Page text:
13. Not to be taken seriously – I’m not saying you’re dense. I just wasn’t sure what you were referring to. I now realise who the Dirty Digger is and understand where you’re coming from.

  14. With the swings suggested by The Speaker the likely outcome would be 2-2-1 or 3-2-0(Lib-ALP-GRN) with the other seat taken by FFP or Hansen depending on how each go with harvesting the other conservative minors.

    I suspect the Major party swing to be greater, giving 2-2-1-1 or 2-3-1-0

  15. Why does Hanson run? Federal funding. She’s got enough fans to make a whopping amount of cash just by trying to be elected. Coupled with the income from her book, she’d be living a pretty comfortable and easy life at the moment.

    But she appeals to a fringe in both major camps, and her ticket then streamlines the voters to the right, so she matters.

    It’s self-interest, it’s misleading voters, and it’s dirty.

  16. Mr Speaker, I should hope it doesn’t add to 100% — I don’t want the Queensland Senate election to have a total votes-per-party of 200% of the number of votes! (Does that sentence make sense? It’s meant to point out it should add to 0%. Anyways…)

    Will the DLP make any great showing in Victoria this year? I haven’t heard anything about them since they got themselves into our little Legislative Council down here, but apparently they did better in raw votes at the last Senate election than Family First.

  17. Bill,

    Those who complete on line polls are those with computers, immediately skewing the results away from the views of the poorest people, for example. They also consist of those who are stirred up enough to volunteer an opinion, skewing the results in all sorts of ways.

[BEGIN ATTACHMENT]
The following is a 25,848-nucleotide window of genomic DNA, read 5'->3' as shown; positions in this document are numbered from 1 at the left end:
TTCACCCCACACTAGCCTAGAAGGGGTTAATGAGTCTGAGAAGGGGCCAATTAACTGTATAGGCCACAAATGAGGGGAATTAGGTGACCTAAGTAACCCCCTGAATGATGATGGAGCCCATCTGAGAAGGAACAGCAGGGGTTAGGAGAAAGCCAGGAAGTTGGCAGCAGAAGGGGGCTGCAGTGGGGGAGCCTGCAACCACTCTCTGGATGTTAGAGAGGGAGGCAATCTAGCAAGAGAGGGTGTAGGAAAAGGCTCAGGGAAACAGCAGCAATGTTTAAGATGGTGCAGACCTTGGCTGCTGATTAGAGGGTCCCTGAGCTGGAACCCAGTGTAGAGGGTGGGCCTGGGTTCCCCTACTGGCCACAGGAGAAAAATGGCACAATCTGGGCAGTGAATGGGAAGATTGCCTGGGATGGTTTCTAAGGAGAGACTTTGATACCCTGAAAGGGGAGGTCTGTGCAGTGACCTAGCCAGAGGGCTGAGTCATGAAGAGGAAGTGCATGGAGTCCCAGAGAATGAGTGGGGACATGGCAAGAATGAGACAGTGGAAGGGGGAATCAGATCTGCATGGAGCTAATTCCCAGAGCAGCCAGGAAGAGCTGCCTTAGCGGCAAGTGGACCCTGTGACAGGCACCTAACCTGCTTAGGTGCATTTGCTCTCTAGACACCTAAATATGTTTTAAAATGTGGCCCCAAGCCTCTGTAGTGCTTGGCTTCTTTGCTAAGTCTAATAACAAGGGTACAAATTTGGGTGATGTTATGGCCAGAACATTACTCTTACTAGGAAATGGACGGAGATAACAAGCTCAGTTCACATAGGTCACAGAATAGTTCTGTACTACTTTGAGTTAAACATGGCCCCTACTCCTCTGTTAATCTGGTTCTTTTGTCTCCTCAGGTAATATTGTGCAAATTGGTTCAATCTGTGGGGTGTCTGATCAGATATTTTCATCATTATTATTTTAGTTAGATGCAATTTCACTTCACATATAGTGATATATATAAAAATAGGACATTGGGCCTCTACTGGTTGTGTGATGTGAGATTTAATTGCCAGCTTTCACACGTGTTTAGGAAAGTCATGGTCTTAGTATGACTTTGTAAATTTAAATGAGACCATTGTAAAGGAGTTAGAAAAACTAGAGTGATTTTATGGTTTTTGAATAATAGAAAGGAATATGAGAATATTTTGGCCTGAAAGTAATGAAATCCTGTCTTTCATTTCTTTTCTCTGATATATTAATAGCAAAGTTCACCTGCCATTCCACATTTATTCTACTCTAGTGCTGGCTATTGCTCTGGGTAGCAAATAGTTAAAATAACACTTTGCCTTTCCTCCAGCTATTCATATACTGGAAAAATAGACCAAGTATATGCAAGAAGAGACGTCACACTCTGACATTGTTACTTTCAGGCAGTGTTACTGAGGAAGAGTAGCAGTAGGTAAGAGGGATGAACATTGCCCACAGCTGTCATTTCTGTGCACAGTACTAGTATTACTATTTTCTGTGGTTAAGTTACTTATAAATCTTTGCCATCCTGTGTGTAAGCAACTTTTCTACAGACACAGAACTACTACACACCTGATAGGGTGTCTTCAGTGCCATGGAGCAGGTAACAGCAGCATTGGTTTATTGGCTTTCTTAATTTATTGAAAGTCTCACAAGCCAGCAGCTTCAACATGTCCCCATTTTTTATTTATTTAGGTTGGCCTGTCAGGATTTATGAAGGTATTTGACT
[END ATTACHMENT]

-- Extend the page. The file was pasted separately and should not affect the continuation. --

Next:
On line polls are like internet forums. If you read any of The Australian blogs on WorkChoices for Employers, you would think that 90 per cent of the population was going to vote Labor. Obviously, this is not the case, as many of the middle classes have been conned to think that their interests lie with the capitalist class rather than with other members of the working class.

    The major polling companies interview a random sample of a certain size, in order to have a good cross-section of voters (young and old, male and female, Victorians and others). I believe about 1,000 responses are needed to make the poll reasonably reliable. Opinion polling began, I think, as a way for market research companies to prove how good they were: if they could predict election results, then they must be good at telling manufacturers what people liked about their soap.

    To put it another way: respondents to on line polls choose themselves, while Newspoll et al choose the respondents. There is no point in taking any notice of on line poll results.